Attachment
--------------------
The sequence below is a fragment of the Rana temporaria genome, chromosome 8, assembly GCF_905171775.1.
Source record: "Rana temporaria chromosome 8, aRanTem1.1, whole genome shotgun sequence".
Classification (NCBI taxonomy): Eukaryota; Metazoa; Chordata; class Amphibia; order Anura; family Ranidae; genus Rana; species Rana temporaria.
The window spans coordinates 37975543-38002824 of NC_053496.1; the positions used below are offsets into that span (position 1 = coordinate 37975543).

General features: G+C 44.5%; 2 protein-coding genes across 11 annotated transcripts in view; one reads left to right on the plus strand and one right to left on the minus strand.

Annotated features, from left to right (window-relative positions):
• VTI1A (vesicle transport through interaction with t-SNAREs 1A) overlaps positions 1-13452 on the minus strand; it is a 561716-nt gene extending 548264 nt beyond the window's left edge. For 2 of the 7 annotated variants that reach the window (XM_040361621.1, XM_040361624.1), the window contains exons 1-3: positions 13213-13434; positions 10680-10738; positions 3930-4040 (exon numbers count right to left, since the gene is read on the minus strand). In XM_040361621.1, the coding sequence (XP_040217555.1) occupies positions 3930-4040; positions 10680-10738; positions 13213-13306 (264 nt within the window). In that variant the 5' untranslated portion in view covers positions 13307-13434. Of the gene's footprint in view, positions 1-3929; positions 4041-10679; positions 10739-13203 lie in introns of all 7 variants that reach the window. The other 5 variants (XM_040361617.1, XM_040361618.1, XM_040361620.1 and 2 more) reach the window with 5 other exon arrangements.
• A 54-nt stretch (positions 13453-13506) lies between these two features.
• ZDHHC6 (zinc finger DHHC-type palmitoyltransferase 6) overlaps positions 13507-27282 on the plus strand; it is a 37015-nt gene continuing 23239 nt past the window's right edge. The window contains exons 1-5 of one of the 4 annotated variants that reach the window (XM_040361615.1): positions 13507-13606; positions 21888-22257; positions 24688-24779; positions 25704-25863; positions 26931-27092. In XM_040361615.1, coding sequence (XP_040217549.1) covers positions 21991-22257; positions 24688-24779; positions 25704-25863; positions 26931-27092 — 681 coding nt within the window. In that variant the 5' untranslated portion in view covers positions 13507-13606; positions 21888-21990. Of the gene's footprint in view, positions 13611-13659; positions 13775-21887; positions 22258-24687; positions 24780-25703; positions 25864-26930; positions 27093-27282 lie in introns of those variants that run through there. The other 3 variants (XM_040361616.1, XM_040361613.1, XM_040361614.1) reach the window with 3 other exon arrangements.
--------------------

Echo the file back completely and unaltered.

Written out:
The sequence below is a fragment of the Rana temporaria genome, chromosome 8, assembly GCF_905171775.1.
Source record: "Rana temporaria chromosome 8, aRanTem1.1, whole genome shotgun sequence".
Classification (NCBI taxonomy): Eukaryota; Metazoa; Chordata; class Amphibia; order Anura; family Ranidae; genus Rana; species Rana temporaria.
The window spans coordinates 37975543-38002824 of NC_053496.1; the positions used below are offsets into that span (position 1 = coordinate 37975543).

General features: G+C 44.5%; 2 protein-coding genes across 11 annotated transcripts in view; one reads left to right on the plus strand and one right to left on the minus strand.

Annotated features, from left to right (window-relative positions):
• VTI1A (vesicle transport through interaction with t-SNAREs 1A) overlaps positions 1-13452 on the minus strand; it is a 561716-nt gene extending 548264 nt beyond the window's left edge. For 2 of the 7 annotated variants that reach the window (XM_040361621.1, XM_040361624.1), the window contains exons 1-3: positions 13213-13434; positions 10680-10738; positions 3930-4040 (exon numbers count right to left, since the gene is read on the minus strand). In XM_040361621.1, the coding sequence (XP_040217555.1) occupies positions 3930-4040; positions 10680-10738; positions 13213-13306 (264 nt within the window). In that variant the 5' untranslated portion in view covers positions 13307-13434. Of the gene's footprint in view, positions 1-3929; positions 4041-10679; positions 10739-13203 lie in introns of all 7 variants that reach the window. The other 5 variants (XM_040361617.1, XM_040361618.1, XM_040361620.1 and 2 more) reach the window with 5 other exon arrangements.
• A 54-nt stretch (positions 13453-13506) lies between these two features.
• ZDHHC6 (zinc finger DHHC-type palmitoyltransferase 6) overlaps positions 13507-27282 on the plus strand; it is a 37015-nt gene continuing 23239 nt past the window's right edge. The window contains exons 1-5 of one of the 4 annotated variants that reach the window (XM_040361615.1): positions 13507-13606; positions 21888-22257; positions 24688-24779; positions 25704-25863; positions 26931-27092. In XM_040361615.1, coding sequence (XP_040217549.1) covers positions 21991-22257; positions 24688-24779; positions 25704-25863; positions 26931-27092 — 681 coding nt within the window. In that variant the 5' untranslated portion in view covers positions 13507-13606; positions 21888-21990. Of the gene's footprint in view, positions 13611-13659; positions 13775-21887; positions 22258-24687; positions 24780-25703; positions 25864-26930; positions 27093-27282 lie in introns of those variants that run through there. The other 3 variants (XM_040361616.1, XM_040361613.1, XM_040361614.1) reach the window with 3 other exon arrangements.